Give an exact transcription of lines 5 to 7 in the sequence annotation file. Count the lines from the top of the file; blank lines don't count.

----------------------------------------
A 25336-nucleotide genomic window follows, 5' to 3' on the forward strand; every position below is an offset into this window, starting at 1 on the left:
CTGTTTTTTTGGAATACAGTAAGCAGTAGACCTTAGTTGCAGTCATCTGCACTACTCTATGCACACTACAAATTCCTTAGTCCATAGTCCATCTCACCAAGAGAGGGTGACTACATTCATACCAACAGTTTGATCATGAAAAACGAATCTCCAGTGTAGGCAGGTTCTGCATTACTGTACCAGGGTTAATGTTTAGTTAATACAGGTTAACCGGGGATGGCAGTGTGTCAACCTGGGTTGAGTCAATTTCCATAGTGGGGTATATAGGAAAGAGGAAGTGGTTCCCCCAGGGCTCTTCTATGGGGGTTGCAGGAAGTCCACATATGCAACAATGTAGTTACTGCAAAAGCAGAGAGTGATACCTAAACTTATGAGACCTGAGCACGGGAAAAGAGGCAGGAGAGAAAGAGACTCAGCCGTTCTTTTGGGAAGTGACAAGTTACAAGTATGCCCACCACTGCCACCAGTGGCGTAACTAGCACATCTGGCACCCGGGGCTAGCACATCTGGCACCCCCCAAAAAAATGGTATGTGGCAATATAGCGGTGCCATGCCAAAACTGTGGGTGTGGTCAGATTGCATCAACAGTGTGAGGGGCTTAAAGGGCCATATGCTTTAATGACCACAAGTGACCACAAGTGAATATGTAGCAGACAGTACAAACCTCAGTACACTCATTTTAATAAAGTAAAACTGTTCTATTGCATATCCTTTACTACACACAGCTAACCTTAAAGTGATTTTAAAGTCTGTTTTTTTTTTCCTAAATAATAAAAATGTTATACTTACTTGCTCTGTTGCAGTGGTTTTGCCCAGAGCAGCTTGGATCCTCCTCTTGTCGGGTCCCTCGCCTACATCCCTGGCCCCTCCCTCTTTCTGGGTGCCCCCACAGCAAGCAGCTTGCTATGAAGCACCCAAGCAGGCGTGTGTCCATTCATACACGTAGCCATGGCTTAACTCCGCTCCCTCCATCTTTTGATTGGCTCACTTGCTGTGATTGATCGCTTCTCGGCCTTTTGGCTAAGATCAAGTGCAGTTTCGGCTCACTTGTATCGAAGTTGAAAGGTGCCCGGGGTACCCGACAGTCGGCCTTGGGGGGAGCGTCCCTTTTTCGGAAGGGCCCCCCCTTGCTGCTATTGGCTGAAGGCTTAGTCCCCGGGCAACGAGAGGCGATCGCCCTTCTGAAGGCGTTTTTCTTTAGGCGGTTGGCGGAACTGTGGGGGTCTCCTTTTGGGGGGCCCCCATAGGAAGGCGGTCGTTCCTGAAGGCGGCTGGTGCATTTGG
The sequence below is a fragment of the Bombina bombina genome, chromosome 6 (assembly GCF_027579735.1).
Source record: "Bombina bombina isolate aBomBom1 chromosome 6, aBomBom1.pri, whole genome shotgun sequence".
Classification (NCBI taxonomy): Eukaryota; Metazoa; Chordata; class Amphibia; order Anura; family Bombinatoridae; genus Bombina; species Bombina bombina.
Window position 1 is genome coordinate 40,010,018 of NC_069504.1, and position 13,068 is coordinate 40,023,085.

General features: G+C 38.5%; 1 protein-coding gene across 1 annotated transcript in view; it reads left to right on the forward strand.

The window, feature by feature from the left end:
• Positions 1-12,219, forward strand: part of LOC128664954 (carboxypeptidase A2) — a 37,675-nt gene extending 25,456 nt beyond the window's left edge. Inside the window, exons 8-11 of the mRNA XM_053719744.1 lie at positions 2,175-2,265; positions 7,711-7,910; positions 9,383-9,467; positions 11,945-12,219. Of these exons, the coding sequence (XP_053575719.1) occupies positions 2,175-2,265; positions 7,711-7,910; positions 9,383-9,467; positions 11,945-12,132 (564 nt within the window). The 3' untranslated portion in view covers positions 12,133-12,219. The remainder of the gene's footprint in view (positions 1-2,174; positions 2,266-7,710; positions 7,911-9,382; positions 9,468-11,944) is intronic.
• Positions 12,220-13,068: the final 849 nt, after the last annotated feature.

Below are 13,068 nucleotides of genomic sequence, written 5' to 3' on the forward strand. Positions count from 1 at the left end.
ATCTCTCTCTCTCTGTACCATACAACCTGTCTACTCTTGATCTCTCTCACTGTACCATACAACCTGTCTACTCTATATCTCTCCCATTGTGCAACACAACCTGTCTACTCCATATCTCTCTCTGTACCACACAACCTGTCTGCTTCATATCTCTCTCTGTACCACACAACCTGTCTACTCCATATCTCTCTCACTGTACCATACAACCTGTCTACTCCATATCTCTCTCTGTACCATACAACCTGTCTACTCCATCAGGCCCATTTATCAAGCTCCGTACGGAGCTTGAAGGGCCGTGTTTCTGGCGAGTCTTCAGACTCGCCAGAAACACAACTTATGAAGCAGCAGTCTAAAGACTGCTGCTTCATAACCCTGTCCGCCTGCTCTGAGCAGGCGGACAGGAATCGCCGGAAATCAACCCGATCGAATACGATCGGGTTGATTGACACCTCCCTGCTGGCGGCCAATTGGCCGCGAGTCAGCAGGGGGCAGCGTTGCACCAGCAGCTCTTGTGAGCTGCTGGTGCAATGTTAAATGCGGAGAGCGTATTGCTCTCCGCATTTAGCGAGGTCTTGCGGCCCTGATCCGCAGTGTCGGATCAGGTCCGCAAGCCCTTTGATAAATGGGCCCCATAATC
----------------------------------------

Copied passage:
Classification (NCBI taxonomy): Eukaryota; Metazoa; Chordata; class Amphibia; order Anura; family Bombinatoridae; genus Bombina; species Bombina bombina.
Window position 1 is genome coordinate 40,010,018 of NC_069504.1, and position 13,068 is coordinate 40,023,085.

General features: G+C 38.5%; 1 protein-coding gene across 1 annotated transcript in view; it reads left to right on the forward strand.